Is parenthood a matter of what you do or a matter of what you are? If being a mom or a dad is an active verb, then parenting can be reduced to a skill set, and one is a parent whenever the skill set is accessed. As soon as the kids are gone, accoding to this mode of thinking, I no longer have to worry about being Dad. I can just be Kurt.
Although it might not be put that way, the attitude seems frightfully common, and I strongly believe that it’s a bunch of bunk. Parenthood is a state of being. If you have children, you are a parent. You can drop your babies off with a hired caregiver and drive away, but that doesn’t change your state as a parent. Becoming a parent carries with it an ontological changes not unlike the kind of change associated with vocations to priesthood or married life, albeit in the natural order rather than sacramentally.
My wife has a friend who provides childcare out of her home. She related that a mother had recently called her and asked if she could drop her children off for the afternoon. “I need a break from being a mom,” she explained. This thinking is wrong because even after she drops the kids, she’s still a mom, and to act otherwise is a betrayal of her responsibilities. I understand the difficulties. She can say that the kids are driving her batty, and she needs an afternoon of peace to regroup, but she can no more pretend to not be a mom than she can pretend to not be a wife. That is to say, she can pretend, but it will only be pretend, and it will not be without consequences.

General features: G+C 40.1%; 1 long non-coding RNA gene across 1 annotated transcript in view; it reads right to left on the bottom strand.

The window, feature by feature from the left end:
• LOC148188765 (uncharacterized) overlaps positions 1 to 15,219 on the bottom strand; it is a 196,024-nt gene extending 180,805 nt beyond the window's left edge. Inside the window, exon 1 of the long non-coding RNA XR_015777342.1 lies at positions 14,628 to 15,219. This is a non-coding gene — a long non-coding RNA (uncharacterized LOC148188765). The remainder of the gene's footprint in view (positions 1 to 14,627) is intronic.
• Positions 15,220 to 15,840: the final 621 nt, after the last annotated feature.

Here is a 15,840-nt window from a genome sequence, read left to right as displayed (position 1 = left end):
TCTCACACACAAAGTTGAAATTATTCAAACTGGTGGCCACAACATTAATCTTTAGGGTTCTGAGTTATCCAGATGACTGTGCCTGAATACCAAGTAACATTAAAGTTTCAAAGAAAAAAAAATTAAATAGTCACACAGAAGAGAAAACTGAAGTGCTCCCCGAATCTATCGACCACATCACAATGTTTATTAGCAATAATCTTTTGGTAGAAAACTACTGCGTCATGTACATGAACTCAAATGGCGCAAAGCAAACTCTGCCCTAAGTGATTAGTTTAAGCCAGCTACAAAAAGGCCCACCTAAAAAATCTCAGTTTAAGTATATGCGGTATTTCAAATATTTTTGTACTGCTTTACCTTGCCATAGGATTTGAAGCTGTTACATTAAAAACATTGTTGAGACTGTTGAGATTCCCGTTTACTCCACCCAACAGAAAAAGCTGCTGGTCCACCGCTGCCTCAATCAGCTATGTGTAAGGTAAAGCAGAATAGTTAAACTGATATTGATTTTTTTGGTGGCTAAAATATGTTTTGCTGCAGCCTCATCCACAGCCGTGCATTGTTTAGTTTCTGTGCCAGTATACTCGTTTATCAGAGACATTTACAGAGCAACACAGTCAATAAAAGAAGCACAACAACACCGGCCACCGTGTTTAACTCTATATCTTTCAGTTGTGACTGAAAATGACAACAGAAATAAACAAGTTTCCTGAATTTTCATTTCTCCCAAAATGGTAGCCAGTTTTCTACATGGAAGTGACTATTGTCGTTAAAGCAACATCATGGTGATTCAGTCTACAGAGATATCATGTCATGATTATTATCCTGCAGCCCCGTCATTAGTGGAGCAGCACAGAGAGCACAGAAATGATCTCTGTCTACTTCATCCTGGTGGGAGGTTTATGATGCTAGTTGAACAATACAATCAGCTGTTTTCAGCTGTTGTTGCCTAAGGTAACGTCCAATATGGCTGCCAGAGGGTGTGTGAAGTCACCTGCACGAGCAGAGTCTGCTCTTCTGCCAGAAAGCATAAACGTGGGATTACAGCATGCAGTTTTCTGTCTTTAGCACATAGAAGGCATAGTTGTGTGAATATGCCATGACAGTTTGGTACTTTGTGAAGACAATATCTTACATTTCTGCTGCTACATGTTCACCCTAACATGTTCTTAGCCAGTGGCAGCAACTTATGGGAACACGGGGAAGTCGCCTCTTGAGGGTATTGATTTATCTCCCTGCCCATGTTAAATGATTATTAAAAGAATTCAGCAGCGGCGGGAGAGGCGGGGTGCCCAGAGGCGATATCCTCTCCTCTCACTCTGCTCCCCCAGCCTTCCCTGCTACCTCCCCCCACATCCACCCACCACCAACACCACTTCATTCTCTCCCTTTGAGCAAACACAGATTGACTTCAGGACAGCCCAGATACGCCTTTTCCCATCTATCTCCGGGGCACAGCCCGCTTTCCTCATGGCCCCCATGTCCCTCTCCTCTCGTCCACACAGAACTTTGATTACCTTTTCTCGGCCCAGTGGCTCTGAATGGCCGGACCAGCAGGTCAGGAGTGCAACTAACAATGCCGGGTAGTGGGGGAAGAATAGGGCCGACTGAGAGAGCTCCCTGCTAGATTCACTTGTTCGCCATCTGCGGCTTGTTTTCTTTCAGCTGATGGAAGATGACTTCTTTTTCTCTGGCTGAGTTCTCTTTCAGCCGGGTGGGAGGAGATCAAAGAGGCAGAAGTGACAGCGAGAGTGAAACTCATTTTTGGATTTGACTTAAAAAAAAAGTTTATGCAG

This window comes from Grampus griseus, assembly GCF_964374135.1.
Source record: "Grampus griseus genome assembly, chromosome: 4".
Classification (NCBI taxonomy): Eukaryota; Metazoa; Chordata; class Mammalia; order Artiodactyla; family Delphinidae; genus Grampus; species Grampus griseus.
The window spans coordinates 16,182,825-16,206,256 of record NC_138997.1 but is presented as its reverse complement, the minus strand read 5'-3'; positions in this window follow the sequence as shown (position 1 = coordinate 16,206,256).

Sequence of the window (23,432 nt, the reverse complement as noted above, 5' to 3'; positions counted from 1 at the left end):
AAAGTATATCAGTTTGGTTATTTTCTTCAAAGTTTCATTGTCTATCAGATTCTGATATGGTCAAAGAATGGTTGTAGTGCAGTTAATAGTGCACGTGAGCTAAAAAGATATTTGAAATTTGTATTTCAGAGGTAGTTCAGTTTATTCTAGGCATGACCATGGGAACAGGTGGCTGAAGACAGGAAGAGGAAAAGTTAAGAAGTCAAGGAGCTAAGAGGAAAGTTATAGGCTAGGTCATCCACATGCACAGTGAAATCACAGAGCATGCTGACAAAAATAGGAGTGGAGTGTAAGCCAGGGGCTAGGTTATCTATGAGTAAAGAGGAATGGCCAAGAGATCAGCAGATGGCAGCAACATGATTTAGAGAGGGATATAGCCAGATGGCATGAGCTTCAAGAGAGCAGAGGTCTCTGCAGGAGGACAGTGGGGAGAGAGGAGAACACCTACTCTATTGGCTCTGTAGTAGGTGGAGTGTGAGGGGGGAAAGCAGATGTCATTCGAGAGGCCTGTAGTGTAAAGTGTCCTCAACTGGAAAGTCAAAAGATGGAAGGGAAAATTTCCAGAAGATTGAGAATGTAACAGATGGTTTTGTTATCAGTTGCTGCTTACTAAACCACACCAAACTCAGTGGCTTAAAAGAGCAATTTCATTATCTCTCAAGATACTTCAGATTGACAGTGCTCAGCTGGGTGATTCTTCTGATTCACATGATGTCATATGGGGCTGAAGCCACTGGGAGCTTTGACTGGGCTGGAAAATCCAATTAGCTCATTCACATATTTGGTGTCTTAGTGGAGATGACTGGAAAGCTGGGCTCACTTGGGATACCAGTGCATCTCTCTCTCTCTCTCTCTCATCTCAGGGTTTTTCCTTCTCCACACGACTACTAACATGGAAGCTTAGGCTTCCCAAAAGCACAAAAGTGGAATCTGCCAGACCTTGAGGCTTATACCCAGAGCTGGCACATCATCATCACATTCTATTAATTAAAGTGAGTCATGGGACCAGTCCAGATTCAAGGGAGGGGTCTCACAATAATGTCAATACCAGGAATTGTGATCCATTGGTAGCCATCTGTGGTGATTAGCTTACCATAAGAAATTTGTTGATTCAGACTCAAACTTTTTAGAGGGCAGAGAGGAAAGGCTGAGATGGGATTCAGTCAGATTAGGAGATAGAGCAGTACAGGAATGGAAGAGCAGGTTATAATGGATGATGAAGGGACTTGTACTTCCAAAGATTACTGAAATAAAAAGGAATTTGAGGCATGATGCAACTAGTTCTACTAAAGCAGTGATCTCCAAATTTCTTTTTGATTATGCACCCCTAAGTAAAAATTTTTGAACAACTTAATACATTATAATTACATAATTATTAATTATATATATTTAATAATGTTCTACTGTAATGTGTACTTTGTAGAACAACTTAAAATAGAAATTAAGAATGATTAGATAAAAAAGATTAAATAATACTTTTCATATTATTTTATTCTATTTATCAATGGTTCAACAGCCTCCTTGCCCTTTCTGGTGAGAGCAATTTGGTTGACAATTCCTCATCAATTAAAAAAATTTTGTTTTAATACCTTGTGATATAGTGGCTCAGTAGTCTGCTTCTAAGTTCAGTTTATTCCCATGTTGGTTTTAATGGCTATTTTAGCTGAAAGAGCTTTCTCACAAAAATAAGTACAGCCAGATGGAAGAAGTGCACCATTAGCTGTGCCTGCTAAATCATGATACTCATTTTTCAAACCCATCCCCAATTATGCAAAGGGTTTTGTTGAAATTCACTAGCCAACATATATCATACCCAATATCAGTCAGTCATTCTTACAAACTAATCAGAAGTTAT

There are at least two reasons this is so, both of which are subjective. The first is internal to the individual (i.e., how he or she sees himself or herself), the second is external to the individual (i.e., how other, especially the children, see the individual). The first involves, potentially, the weakening of the moral imperatives of parenthood. The second revolves around the dilution of parental moral authority.
I’ll leave it to the reader to fill in the blanks.